Back then, Skyfire was in alpha or beta stages, but showed some real potential. To recap, Skyfire isn’t just another browser. Skyfire uses the power of “the cloud” to do a lot of the heavy lifting of web content for you. This translates to lower CPU usage, reduced web traffic to/from your phone, and opens the door for a LOT more video content. You see, Skyfire (the browser) utilizes Skyfire (the servers) to act as a sort of pre-rendering proxy to help speed up your web surfing, and translate supported videos into a format native to your phone. Since the video translation happens on the Skyfire servers they can add support for additional video formats without requiring an update to the software on your phone.
Some will argue that pre-rendering content in this manner raises privacy concerns, others argue that web traffic is basically public data anyway.
Regardless of which side of the fence you’re on, Skyfire (though still in beta) just released version 2.1 of their browser. Where video is concerned, Skyfire 2.1 is outperforming outperforming Flash 10.1 on Froyo devices in battery life, video quality, and overall speed.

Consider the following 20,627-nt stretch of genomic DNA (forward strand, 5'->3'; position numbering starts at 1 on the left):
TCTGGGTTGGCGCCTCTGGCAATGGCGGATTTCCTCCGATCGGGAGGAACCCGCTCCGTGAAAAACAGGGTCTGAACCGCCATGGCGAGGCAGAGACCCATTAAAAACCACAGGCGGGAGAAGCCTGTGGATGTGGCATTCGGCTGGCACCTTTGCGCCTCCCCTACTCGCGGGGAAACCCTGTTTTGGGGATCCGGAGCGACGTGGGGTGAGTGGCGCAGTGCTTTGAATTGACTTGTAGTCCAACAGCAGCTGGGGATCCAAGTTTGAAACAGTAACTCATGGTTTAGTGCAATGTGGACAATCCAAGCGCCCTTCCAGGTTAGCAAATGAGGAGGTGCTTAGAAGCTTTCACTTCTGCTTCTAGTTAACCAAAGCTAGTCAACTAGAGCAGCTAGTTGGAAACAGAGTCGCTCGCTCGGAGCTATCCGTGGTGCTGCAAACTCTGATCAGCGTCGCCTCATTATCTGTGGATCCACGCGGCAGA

According to their website, “Skyfire plays Flash video by transcoding video files into HTML5 in the cloud and optimizing them for mobile delivery.” Additionally, Skyfire’s servers can get a sense of how fast your data connection is and encode video accordingly, reducing stuttering, lagging, hangups, and freezes (I often encounter these in the YouTube app).
You’d think all this pre-processing and re-encoding would slow things down, and in my experience it does add an extra second or two to the initial page-load times, but overall, pages load in basically the same amount of time (or a bit faster), and video, well, there’s no comparison.
If you’d like to give it a try, Skyfire 2.1 beta is free in the Android Market.